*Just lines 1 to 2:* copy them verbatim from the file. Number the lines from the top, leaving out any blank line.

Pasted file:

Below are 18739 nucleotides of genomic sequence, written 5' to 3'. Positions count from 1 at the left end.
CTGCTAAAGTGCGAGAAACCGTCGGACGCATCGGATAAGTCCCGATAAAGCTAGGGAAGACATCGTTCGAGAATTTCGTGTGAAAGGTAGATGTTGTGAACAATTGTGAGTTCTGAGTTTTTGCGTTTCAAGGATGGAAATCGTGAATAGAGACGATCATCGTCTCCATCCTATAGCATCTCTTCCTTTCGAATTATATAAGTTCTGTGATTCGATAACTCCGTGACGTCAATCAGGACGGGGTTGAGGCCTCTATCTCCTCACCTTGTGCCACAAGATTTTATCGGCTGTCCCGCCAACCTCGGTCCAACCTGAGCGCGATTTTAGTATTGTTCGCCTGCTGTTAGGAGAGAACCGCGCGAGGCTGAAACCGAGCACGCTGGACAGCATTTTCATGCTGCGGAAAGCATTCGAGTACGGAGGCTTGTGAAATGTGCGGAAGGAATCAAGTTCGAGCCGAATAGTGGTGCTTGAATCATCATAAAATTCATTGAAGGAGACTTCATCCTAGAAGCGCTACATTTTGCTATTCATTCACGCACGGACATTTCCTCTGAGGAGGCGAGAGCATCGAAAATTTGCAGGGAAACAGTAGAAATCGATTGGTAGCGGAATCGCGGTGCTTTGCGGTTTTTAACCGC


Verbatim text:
Below are 18739 nucleotides of genomic sequence, written 5' to 3'. Positions count from 1 at the left end.
CTGCTAAAGTGCGAGAAACCGTCGGACGCATCGGATAAGTCCCGATAAAGCTAGGGAAGACATCGTTCGAGAATTTCGTGTGAAAGGTAGATGTTGTGAACAATTGTGAGTTCTGAGTTTTTGCGTTTCAAGGATGGAAATCGTGAATAGAGACGATCATCGTCTCCATCCTATAGCATCTCTTCCTTTCGAATTATATAAGTTCTGTGATTCGATAACTCCGTGACGTCAATCAGGACGGGGTTGAGGCCTCTATCTCCTCACCTTGTGCCACAAGATTTTATCGGCTGTCCCGCCAACCTCGGTCCAACCTGAGCGCGATTTTAGTATTGTTCGCCTGCTGTTAGGAGAGAACCGCGCGAGGCTGAAACCGAGCACGCTGGACAGCATTTTCATGCTGCGGAAAGCATTCGAGTACGGAGGCTTGTGAAATGTGCGGAAGGAATCAAGTTCGAGCCGAATAGTGGTGCTTGAATCATCATAAAATTCATTGAAGGAGACTTCATCCTAGAAGCGCTACATTTTGCTATTCATTCACGCACGGACATTTCCTCTGAGGAGGCGAGAGCATCGAAAATTTGCAGGGAAACAGTAGAAATCGATTGGTAGCGGAATCGCGGTGCTTTGCGGTTTTTAACCGC